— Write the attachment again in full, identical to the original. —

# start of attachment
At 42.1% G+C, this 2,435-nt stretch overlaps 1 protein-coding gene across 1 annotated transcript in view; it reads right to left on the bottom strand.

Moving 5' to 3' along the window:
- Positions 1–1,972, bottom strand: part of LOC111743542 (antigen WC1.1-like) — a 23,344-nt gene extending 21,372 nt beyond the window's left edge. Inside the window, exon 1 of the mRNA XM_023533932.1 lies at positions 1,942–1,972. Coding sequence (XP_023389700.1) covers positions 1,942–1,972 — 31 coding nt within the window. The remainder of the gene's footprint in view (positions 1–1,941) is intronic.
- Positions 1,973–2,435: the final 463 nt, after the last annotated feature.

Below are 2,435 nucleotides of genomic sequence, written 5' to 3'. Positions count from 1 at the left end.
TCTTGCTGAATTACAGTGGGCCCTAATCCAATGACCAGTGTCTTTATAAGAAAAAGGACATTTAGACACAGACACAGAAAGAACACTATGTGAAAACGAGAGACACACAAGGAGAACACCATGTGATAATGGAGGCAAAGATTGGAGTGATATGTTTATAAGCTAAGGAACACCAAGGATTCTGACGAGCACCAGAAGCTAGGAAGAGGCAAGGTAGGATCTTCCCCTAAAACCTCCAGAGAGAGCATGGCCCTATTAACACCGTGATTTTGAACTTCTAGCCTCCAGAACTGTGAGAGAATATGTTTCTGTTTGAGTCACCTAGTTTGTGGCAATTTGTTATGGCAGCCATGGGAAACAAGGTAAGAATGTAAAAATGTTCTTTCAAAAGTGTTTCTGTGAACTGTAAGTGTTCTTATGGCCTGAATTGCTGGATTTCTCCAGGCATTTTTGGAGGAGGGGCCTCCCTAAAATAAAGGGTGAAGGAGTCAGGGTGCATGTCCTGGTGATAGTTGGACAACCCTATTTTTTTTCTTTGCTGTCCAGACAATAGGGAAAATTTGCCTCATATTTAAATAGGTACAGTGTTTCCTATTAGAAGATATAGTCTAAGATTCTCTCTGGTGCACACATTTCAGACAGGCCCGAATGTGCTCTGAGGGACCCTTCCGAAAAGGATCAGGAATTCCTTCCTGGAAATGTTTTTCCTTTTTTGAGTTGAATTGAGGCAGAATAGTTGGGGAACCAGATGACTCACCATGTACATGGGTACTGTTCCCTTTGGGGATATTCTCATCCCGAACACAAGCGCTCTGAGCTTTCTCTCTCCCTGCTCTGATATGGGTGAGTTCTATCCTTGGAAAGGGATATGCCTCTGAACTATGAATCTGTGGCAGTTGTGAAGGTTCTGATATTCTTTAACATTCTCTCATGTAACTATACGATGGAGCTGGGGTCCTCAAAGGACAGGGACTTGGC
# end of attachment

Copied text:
At 42.1% G+C, this 2,435-nt stretch overlaps 1 protein-coding gene across 1 annotated transcript in view; it reads right to left on the bottom strand.

Moving 5' to 3' along the window:
- Positions 1–1,972, bottom strand: part of LOC111743542 (antigen WC1.1-like) — a 23,344-nt gene extending 21,372 nt beyond the window's left edge. Inside the window, exon 1 of the mRNA XM_023533932.1 lies at positions 1,942–1,972. Coding sequence (XP_023389700.1) covers positions 1,942–1,972 — 31 coding nt within the window. The remainder of the gene's footprint in view (positions 1–1,941) is intronic.
- Positions 1,973–2,435: the final 463 nt, after the last annotated feature.

Below are 2,435 nucleotides of genomic sequence, written 5' to 3'. Positions count from 1 at the left end.
TCTTGCTGAATTACAGTGGGCCCTAATCCAATGACCAGTGTCTTTATAAGAAAAAGGACATTTAGACACAGACACAGAAAGAACACTATGTGAAAACGAGAGACACACAAGGAGAACACCATGTGATAATGGAGGCAAAGATTGGAGTGATATGTTTATAAGCTAAGGAACACCAAGGATTCTGACGAGCACCAGAAGCTAGGAAGAGGCAAGGTAGGATCTTCCCCTAAAACCTCCAGAGAGAGCATGGCCCTATTAACACCGTGATTTTGAACTTCTAGCCTCCAGAACTGTGAGAGAATATGTTTCTGTTTGAGTCACCTAGTTTGTGGCAATTTGTTATGGCAGCCATGGGAAACAAGGTAAGAATGTAAAAATGTTCTTTCAAAAGTGTTTCTGTGAACTGTAAGTGTTCTTATGGCCTGAATTGCTGGATTTCTCCAGGCATTTTTGGAGGAGGGGCCTCCCTAAAATAAAGGGTGAAGGAGTCAGGGTGCATGTCCTGGTGATAGTTGGACAACCCTATTTTTTTTCTTTGCTGTCCAGACAATAGGGAAAATTTGCCTCATATTTAAATAGGTACAGTGTTTCCTATTAGAAGATATAGTCTAAGATTCTCTCTGGTGCACACATTTCAGACAGGCCCGAATGTGCTCTGAGGGACCCTTCCGAAAAGGATCAGGAATTCCTTCCTGGAAATGTTTTTCCTTTTTTGAGTTGAATTGAGGCAGAATAGTTGGGGAACCAGATGACTCACCATGTACATGGGTACTGTTCCCTTTGGGGATATTCTCATCCCGAACACAAGCGCTCTGAGCTTTCTCTCTCCCTGCTCTGATATGGGTGAGTTCTATCCTTGGAAAGGGATATGCCTCTGAACTATGAATCTGTGGCAGTTGTGAAGGTTCTGATATTCTTTAACATTCTCTCATGTAACTATACGATGGAGCTGGGGTCCTCAAAGGACAGGGACTTGGC